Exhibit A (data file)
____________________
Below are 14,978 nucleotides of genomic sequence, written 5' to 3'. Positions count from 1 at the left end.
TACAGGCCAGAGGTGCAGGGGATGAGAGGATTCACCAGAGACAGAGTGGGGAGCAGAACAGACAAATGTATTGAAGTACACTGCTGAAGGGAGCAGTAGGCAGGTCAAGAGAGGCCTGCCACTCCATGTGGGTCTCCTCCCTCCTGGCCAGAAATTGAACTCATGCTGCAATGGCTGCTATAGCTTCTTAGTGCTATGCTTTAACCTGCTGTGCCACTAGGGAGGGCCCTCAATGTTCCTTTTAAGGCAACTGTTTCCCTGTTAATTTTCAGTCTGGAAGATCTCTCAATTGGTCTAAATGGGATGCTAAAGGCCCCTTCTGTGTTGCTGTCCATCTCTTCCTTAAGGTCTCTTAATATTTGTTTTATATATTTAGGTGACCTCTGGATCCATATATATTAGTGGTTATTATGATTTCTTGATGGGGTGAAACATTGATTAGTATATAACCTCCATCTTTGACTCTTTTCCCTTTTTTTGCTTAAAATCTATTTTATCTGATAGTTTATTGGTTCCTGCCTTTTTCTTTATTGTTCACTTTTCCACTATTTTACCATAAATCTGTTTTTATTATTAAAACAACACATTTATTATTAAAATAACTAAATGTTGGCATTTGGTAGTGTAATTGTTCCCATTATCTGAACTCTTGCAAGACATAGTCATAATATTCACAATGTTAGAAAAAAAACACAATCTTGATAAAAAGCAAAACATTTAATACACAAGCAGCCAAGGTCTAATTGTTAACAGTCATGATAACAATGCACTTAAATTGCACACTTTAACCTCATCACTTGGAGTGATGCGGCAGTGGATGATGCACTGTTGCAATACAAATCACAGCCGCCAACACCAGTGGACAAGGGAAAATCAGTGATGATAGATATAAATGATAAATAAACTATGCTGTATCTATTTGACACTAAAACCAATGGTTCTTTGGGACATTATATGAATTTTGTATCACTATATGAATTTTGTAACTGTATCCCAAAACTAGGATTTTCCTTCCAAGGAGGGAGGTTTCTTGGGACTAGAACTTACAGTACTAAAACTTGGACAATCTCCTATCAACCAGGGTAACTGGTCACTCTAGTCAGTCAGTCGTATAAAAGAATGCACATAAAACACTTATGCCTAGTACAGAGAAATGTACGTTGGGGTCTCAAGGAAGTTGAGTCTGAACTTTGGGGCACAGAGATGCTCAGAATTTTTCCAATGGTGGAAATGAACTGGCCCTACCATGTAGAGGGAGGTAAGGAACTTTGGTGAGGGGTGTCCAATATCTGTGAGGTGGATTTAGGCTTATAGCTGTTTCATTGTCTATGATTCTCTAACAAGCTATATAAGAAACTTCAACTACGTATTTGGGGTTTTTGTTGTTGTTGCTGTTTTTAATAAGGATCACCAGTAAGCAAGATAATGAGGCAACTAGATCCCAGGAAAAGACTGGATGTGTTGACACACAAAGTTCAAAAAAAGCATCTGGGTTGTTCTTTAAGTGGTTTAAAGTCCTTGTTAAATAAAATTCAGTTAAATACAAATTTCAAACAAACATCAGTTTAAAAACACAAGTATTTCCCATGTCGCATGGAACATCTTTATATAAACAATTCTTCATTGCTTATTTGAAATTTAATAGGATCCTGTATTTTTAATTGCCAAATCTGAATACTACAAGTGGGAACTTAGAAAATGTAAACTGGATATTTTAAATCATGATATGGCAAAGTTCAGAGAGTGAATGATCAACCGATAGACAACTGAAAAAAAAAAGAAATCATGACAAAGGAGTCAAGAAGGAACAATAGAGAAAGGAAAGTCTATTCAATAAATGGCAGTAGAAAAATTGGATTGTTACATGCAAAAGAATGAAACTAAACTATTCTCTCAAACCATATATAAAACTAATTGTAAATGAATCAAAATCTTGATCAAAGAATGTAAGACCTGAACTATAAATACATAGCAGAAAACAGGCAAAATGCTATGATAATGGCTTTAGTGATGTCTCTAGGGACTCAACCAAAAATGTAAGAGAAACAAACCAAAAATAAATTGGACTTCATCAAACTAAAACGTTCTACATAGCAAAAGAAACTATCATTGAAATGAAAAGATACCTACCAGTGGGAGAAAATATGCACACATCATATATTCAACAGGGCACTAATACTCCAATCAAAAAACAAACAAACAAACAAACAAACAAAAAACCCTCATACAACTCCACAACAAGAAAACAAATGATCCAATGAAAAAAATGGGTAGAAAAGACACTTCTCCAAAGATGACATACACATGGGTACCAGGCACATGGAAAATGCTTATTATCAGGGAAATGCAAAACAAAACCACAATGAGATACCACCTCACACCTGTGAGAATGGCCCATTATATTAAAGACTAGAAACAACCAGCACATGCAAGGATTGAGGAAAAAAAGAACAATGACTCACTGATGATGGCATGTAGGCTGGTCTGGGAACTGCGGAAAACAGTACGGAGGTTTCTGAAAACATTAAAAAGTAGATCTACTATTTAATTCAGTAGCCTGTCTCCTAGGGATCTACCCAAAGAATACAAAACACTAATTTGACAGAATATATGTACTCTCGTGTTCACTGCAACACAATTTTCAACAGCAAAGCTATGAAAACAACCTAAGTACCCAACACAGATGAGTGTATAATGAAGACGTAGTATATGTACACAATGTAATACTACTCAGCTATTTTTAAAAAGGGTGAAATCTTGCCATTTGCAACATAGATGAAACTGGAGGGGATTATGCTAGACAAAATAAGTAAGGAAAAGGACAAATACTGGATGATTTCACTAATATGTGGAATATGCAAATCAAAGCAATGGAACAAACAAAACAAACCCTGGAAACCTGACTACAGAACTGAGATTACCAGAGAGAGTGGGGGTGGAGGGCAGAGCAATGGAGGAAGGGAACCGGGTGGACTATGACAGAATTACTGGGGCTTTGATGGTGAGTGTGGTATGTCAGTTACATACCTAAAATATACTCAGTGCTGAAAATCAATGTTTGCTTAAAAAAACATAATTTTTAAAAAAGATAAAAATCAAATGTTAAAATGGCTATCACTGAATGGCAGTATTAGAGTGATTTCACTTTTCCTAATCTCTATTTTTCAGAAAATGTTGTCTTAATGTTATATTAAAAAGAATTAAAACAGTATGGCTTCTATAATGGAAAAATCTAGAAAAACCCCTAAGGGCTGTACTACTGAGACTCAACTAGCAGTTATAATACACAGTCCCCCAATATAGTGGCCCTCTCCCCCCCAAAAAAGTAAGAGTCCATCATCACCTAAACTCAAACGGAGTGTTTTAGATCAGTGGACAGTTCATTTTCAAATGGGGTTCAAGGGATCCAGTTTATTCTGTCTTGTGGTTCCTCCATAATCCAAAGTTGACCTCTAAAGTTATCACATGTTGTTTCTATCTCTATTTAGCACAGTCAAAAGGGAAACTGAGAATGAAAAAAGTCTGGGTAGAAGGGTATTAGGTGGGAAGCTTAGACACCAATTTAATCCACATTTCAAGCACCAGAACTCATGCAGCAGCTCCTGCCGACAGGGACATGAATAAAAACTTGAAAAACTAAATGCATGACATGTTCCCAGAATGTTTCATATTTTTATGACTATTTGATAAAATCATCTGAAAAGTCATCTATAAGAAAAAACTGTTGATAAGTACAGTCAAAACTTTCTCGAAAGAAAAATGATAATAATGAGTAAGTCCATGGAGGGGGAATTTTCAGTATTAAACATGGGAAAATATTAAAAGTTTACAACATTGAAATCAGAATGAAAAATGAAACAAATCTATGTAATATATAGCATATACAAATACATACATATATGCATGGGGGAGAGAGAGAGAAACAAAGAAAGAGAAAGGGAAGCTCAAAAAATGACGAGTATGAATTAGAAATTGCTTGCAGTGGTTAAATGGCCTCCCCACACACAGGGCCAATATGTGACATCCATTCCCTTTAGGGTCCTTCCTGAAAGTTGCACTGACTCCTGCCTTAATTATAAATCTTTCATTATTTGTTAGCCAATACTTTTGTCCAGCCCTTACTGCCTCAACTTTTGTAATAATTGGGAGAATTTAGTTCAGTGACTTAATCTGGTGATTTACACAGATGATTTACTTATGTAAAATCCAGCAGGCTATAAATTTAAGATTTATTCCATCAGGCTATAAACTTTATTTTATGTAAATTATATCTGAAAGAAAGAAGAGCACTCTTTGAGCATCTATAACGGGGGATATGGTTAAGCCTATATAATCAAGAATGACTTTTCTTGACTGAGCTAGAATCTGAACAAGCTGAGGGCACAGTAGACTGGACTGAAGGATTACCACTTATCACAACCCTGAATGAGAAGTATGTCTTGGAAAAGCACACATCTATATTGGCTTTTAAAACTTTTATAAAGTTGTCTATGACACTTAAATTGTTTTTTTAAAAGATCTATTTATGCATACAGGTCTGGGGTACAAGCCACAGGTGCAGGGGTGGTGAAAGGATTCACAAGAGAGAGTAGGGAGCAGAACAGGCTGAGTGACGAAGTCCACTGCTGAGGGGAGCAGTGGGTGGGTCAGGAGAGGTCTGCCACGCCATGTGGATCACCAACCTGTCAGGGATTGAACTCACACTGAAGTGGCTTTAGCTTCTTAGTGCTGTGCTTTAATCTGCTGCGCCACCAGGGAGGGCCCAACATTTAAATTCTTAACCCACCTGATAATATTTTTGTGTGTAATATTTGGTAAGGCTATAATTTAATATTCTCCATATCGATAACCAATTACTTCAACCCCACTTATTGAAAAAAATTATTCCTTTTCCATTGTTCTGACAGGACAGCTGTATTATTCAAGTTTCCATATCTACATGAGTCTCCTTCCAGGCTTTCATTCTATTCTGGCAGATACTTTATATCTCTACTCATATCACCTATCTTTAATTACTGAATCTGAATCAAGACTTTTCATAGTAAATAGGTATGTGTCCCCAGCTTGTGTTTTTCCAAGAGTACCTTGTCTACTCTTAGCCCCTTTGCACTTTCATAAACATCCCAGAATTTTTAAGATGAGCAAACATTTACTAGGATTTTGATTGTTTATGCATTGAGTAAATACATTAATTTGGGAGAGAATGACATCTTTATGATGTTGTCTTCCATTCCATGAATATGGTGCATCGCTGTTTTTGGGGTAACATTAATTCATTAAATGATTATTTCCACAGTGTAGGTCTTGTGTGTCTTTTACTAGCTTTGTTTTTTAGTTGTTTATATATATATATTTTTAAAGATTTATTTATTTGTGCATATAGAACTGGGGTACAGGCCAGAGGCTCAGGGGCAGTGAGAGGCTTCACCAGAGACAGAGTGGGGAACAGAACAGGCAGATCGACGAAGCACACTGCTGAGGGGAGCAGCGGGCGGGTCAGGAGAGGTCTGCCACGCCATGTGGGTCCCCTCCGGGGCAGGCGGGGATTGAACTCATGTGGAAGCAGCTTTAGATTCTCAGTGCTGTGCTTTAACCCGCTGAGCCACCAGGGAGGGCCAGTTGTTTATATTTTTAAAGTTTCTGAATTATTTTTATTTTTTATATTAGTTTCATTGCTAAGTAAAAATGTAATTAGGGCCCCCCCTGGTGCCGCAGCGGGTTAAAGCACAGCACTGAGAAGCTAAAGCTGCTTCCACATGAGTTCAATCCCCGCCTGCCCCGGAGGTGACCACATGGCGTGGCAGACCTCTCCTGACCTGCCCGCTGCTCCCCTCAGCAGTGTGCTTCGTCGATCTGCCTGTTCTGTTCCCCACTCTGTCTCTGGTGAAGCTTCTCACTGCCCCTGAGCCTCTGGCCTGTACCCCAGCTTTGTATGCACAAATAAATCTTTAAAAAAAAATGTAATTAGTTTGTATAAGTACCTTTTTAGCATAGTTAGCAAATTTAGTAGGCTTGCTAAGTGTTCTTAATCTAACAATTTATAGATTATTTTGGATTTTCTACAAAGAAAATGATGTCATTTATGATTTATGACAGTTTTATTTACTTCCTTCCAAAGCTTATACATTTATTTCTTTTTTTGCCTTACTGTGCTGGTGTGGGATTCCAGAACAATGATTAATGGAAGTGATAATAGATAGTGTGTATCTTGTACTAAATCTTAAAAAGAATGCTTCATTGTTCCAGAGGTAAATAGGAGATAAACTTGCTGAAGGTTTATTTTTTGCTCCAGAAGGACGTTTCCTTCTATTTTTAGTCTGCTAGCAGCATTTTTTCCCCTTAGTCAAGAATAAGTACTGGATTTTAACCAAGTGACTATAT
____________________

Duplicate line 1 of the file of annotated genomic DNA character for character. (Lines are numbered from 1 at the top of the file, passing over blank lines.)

Below are 14,978 nucleotides of genomic sequence, written 5' to 3'. Positions count from 1 at the left end.